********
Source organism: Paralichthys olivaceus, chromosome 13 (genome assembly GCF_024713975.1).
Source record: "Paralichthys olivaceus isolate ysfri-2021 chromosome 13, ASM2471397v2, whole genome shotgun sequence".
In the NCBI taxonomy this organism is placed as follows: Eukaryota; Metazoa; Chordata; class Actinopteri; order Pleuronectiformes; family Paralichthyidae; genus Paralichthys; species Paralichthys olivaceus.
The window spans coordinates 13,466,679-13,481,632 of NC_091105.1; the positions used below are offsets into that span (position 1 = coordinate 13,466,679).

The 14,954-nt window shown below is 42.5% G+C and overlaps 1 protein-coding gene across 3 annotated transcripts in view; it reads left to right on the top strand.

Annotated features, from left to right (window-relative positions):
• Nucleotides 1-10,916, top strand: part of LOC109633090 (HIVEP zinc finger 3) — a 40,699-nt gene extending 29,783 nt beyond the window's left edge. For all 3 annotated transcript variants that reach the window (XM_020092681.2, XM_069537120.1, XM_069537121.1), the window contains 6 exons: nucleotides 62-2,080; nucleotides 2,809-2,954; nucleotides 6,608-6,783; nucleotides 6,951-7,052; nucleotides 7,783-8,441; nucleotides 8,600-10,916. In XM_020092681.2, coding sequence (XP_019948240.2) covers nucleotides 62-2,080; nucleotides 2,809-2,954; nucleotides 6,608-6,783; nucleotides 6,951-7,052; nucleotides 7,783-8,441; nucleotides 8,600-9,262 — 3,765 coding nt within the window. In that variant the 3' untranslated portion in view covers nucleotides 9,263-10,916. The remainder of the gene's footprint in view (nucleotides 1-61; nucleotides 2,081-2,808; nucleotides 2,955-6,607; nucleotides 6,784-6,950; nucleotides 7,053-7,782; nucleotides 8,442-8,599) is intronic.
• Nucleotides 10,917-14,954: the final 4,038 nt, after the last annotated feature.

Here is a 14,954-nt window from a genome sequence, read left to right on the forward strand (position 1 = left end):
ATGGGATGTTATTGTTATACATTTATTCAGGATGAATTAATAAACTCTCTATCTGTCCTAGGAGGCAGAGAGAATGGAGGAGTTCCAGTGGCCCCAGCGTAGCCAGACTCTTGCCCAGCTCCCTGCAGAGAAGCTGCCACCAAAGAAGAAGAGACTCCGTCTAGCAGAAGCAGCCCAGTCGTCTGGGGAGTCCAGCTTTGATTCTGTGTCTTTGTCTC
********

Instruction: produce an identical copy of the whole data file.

Source organism: Paralichthys olivaceus, chromosome 13 (genome assembly GCF_024713975.1).
Source record: "Paralichthys olivaceus isolate ysfri-2021 chromosome 13, ASM2471397v2, whole genome shotgun sequence".
In the NCBI taxonomy this organism is placed as follows: Eukaryota; Metazoa; Chordata; class Actinopteri; order Pleuronectiformes; family Paralichthyidae; genus Paralichthys; species Paralichthys olivaceus.
The window spans coordinates 13,466,679-13,481,632 of NC_091105.1; the positions used below are offsets into that span (position 1 = coordinate 13,466,679).

The 14,954-nt window shown below is 42.5% G+C and overlaps 1 protein-coding gene across 3 annotated transcripts in view; it reads left to right on the top strand.

Annotated features, from left to right (window-relative positions):
• Nucleotides 1-10,916, top strand: part of LOC109633090 (HIVEP zinc finger 3) — a 40,699-nt gene extending 29,783 nt beyond the window's left edge. For all 3 annotated transcript variants that reach the window (XM_020092681.2, XM_069537120.1, XM_069537121.1), the window contains 6 exons: nucleotides 62-2,080; nucleotides 2,809-2,954; nucleotides 6,608-6,783; nucleotides 6,951-7,052; nucleotides 7,783-8,441; nucleotides 8,600-10,916. In XM_020092681.2, coding sequence (XP_019948240.2) covers nucleotides 62-2,080; nucleotides 2,809-2,954; nucleotides 6,608-6,783; nucleotides 6,951-7,052; nucleotides 7,783-8,441; nucleotides 8,600-9,262 — 3,765 coding nt within the window. In that variant the 3' untranslated portion in view covers nucleotides 9,263-10,916. The remainder of the gene's footprint in view (nucleotides 1-61; nucleotides 2,081-2,808; nucleotides 2,955-6,607; nucleotides 6,784-6,950; nucleotides 7,053-7,782; nucleotides 8,442-8,599) is intronic.
• Nucleotides 10,917-14,954: the final 4,038 nt, after the last annotated feature.

Here is a 14,954-nt window from a genome sequence, read left to right on the forward strand (position 1 = left end):
ATGGGATGTTATTGTTATACATTTATTCAGGATGAATTAATAAACTCTCTATCTGTCCTAGGAGGCAGAGAGAATGGAGGAGTTCCAGTGGCCCCAGCGTAGCCAGACTCTTGCCCAGCTCCCTGCAGAGAAGCTGCCACCAAAGAAGAAGAGACTCCGTCTAGCAGAAGCAGCCCAGTCGTCTGGGGAGTCCAGCTTTGATTCTGTGTCTTTGTCTC